Read Pushing Upward Online

Authors: Andrea Adler

Pushing Upward (25 page)

What the hell did
that
mean?

Often the teacher, when confronted with such entangled folly, has no other course but to leave the fool to himself for a time, not sparing him the humiliation that results.

Fool? Humiliation?

This is frequently the only means of rescue.

To what?

For youthful folly it is the most hopeless thing to entangle itself in empty imaginings. The more obstinately it clings to such unreal fantasies, the more certainly will humiliation overtake it.

This throw was way off. None of this was accurate. Not a single line.
I'm throwing the coins again.

I took the coins and placed them in my hand, closed my eyes, and shook them really hard this time. I wanted to be sure the dimes were tumbling freely. I dropped them onto the bed. Two heads and a tail. Eight. I drew a broken line on the legal pad and then picked up the coins. Three heads. Nine. I drew a straight line right above the broken line. I threw them again. Three tails, three tails, three tails again. I drew three broken lines above the straight line and then picked them up for the last time and closed my eyes. Afraid to see what the last throw would be, I dropped the coins. They came up three heads. I didn't have to draw the straight line. I knew what the hexagram was. It was number 4—again. Youthful Folly.

I'd planned on throwing the coins on Jerry, but I fell asleep.

Chapter 22

After the change is made, it is necessary
to note carefully for some time after
how the improvements bear the test of actuality.

Decked out in thick black-framed glasses, with a thin, unsure-of-himself body and a heavy New York accent that cracked everyone up whenever he delivered a line, Bill Fleishman was someone it was hard to stand next to and maintain a straight face. Even though his jokes weren't that funny, his Silly Putty face, ­contorted into a cartoonish character, made me break my concentration every time. He had a crush on me, for sure. But he knew, without any proclamation from me, that this heart belonged to someone other than him.

Like some frustrated, underpaid journalist from the
National Enquirer,
Bill filled me in on the history of each actor. As we sat in the audience, waiting for our scenes to be called, he gave me the scoop on Marlene Kennedy, Bob Driscoll, and Frank Geraldi, as they were called up onstage.

Marlene, he told me, had once been a sought-after child actress, repeatedly cast in soap operas and commercials. Marlene was about thirty-five now, at least that's what Bill had guessed as she paraded across the stage with her husky voice, flaming red hair, and a pair of knockers that would make Zsa Zsa seethe with jealousy. She'd been touring in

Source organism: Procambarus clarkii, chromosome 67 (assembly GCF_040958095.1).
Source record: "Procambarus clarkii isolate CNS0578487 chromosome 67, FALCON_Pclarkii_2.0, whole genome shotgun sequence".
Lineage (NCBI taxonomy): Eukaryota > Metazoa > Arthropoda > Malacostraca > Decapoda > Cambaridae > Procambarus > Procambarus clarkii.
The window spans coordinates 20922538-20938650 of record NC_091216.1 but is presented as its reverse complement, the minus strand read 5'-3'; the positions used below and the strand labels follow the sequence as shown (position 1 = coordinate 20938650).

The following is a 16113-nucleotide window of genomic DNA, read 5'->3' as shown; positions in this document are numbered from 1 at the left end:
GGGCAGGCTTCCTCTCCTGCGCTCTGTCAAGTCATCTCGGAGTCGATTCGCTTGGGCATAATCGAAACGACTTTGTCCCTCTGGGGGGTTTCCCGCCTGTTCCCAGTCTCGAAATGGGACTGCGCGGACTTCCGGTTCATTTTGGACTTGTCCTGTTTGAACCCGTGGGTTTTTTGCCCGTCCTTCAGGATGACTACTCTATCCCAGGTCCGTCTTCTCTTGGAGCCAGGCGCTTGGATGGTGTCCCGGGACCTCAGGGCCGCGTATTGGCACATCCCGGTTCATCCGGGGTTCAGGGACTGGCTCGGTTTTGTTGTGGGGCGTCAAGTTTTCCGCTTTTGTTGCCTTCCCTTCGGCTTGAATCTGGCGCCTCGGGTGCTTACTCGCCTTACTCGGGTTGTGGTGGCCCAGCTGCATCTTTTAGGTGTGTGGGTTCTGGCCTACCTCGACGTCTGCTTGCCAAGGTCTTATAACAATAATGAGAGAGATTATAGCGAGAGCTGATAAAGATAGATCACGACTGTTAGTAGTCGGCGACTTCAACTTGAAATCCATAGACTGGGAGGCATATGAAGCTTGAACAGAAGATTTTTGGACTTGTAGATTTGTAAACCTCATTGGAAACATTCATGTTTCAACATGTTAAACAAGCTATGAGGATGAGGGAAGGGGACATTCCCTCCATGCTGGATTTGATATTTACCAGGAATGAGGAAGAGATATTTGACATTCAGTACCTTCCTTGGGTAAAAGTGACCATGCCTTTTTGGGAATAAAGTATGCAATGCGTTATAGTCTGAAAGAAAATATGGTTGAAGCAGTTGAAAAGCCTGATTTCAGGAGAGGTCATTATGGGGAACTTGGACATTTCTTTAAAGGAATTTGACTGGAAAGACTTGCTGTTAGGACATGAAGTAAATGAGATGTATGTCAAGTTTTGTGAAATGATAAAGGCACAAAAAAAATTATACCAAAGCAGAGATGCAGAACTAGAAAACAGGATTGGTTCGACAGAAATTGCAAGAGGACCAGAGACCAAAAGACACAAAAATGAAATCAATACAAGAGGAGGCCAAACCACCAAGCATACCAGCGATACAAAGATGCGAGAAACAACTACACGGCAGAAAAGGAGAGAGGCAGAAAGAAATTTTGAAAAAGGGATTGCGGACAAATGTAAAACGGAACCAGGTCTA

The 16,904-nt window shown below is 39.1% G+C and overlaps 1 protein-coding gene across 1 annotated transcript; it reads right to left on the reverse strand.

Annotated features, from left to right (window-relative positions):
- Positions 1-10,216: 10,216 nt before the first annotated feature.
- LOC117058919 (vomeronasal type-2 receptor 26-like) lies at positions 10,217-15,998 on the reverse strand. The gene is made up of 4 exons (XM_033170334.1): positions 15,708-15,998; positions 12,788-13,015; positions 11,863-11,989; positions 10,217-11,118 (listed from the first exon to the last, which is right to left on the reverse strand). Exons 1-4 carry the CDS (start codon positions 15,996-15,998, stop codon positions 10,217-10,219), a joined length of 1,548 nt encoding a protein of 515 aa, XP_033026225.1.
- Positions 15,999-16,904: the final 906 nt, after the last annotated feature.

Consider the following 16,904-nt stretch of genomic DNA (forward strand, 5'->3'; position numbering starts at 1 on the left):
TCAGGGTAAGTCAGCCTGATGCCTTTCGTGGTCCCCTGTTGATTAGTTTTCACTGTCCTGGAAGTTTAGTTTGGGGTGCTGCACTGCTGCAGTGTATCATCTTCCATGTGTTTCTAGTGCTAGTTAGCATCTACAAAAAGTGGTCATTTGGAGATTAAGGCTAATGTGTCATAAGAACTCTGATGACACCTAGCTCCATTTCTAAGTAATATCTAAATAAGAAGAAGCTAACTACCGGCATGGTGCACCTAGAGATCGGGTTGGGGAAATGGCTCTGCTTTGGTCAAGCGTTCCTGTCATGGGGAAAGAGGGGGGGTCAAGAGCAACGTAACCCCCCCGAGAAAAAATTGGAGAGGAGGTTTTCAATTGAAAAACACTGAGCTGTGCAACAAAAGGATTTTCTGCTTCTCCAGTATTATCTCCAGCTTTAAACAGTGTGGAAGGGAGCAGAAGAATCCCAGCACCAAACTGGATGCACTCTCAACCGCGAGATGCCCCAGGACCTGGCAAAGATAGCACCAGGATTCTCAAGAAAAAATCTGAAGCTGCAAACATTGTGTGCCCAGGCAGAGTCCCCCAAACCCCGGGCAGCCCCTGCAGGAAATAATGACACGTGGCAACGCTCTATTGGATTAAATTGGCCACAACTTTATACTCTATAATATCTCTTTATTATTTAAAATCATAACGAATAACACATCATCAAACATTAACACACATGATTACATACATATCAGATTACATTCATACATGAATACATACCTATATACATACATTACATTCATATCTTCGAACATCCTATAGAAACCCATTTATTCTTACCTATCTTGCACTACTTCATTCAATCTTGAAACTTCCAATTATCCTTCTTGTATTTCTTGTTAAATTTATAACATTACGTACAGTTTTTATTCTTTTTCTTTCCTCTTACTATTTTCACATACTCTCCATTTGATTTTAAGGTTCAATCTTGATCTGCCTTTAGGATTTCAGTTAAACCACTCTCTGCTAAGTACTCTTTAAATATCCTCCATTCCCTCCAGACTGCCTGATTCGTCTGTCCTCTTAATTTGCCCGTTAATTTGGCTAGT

The Music Man
and
The
Sound of Music,
Bill said, “before her career shifted from acting to drugs.”

“She must have been quite a knockout,” I said.

“She's not too shabby now,” Bill responded, “even just out of rehab, divorced, and bringing up three boys on her own. This show, I bet, is her return from exile.”

Bob Driscoll was chosen, without question, for his body type. He certainly couldn't act. A tall, lanky man, Bob looked awkward onstage. Perhaps the director cast him solely because of this attribute. Personally, I didn't think the man was going to last through the production. Bill didn't either.

Frank Geraldi was familiar to everyone, known worldwide as the potato-chip king. His face had graced national television commercials for years. Bill said he wouldn't be a bit surprised if most of the audience would be coming to see Frank. “That would be grand,” I told him. “I hope all his fans come so they fill the chairs and then tell their family and friends.”

“Ya know,” Bill remarked, “our director's been through the marriage door a couple of times himself. He's got at least three kids that I know of.” That was of interest to note.

Bill stopped gossiping, and we watched as our director began to work his magic. All eyes were glued as Mr. Cahill stopped the scene and asked the actors to imagine that they were in another country, another time period. He wanted them to explore different scenarios, so they wouldn't become one-dimensional. It was captivating to see what happened to each actor when they resisted versus when they surrendered and let go. There was an immediate distinction that either stopped the action or moved it forward. What an education I was getting, sitting here watching these actors play this out.

Allen Cahill knew the art, heart, and soul of directing. He knew how to pull out core emotions you didn't even know you had. And then he'd mold them without your being aware of the adjustment, allowed you to go off on tangents for long stretches of time, knowing just how far to let you roam before bringing you back to center. As much as he had a passion for control, he knew when to give it up. His innate gift for finding the subtext in each scene, adding just the right touch of spice, like a seasoned chef, to each vignette, was compelling to observe.

He was explosive and contained, sensitive and firm, always aware of what he wanted and when. And as I sat there melting in the chair, ignoring the fact that Bill Fleishman was still next to me cutting jokes, I watched this master magician in action.

We were deep into rehearsals, and I was growing impatient that Allen hadn't come over to me, other than with comments about the play. We hadn't shared any more lunches. As much as I wanted to stay detached, I craved more of those encounters. I just didn't know how to make them happen. I didn't want to be demanding. Our director seemed to be moving through a tumultuous time. I couldn't tell if it was personal or professional, but something was off.